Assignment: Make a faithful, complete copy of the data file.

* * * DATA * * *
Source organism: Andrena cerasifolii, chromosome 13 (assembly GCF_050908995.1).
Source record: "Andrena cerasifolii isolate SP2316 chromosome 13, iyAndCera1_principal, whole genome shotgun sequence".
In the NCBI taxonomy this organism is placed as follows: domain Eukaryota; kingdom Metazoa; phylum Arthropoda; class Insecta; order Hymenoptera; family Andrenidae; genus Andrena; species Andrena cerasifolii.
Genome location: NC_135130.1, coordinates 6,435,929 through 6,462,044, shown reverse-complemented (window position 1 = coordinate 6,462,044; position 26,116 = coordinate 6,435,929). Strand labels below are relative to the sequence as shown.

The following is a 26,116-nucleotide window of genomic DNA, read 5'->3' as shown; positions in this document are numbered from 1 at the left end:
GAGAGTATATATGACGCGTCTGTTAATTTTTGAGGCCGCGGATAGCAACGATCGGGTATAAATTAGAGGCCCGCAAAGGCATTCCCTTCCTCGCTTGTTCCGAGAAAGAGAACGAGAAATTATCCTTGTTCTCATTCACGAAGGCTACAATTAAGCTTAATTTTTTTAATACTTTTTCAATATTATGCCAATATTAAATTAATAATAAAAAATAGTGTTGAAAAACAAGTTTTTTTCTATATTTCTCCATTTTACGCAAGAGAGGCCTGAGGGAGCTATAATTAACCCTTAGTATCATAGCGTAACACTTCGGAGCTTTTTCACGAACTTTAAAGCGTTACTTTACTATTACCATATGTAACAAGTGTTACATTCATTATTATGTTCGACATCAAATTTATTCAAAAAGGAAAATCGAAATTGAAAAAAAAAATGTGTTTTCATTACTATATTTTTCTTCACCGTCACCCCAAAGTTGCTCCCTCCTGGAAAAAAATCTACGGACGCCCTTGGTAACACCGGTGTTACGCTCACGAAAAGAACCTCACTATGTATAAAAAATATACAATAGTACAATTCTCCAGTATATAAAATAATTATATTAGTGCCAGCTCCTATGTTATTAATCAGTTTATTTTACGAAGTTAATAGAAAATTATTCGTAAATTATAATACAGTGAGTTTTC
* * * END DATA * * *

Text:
Source organism: Andrena cerasifolii, chromosome 13 (assembly GCF_050908995.1).
Source record: "Andrena cerasifolii isolate SP2316 chromosome 13, iyAndCera1_principal, whole genome shotgun sequence".
In the NCBI taxonomy this organism is placed as follows: domain Eukaryota; kingdom Metazoa; phylum Arthropoda; class Insecta; order Hymenoptera; family Andrenidae; genus Andrena; species Andrena cerasifolii.
Genome location: NC_135130.1, coordinates 6,435,929 through 6,462,044, shown reverse-complemented (window position 1 = coordinate 6,462,044; position 26,116 = coordinate 6,435,929). Strand labels below are relative to the sequence as shown.

The following is a 26,116-nucleotide window of genomic DNA, read 5'->3' as shown; positions in this document are numbered from 1 at the left end:
GAGAGTATATATGACGCGTCTGTTAATTTTTGAGGCCGCGGATAGCAACGATCGGGTATAAATTAGAGGCCCGCAAAGGCATTCCCTTCCTCGCTTGTTCCGAGAAAGAGAACGAGAAATTATCCTTGTTCTCATTCACGAAGGCTACAATTAAGCTTAATTTTTTTAATACTTTTTCAATATTATGCCAATATTAAATTAATAATAAAAAATAGTGTTGAAAAACAAGTTTTTTTCTATATTTCTCCATTTTACGCAAGAGAGGCCTGAGGGAGCTATAATTAACCCTTAGTATCATAGCGTAACACTTCGGAGCTTTTTCACGAACTTTAAAGCGTTACTTTACTATTACCATATGTAACAAGTGTTACATTCATTATTATGTTCGACATCAAATTTATTCAAAAAGGAAAATCGAAATTGAAAAAAAAAATGTGTTTTCATTACTATATTTTTCTTCACCGTCACCCCAAAGTTGCTCCCTCCTGGAAAAAAATCTACGGACGCCCTTGGTAACACCGGTGTTACGCTCACGAAAAGAACCTCACTATGTATAAAAAATATACAATAGTACAATTCTCCAGTATATAAAATAATTATATTAGTGCCAGCTCCTATGTTATTAATCAGTTTATTTTACGAAGTTAATAGAAAATTATTCGTAAATTATAATACAGTGAGTTTTC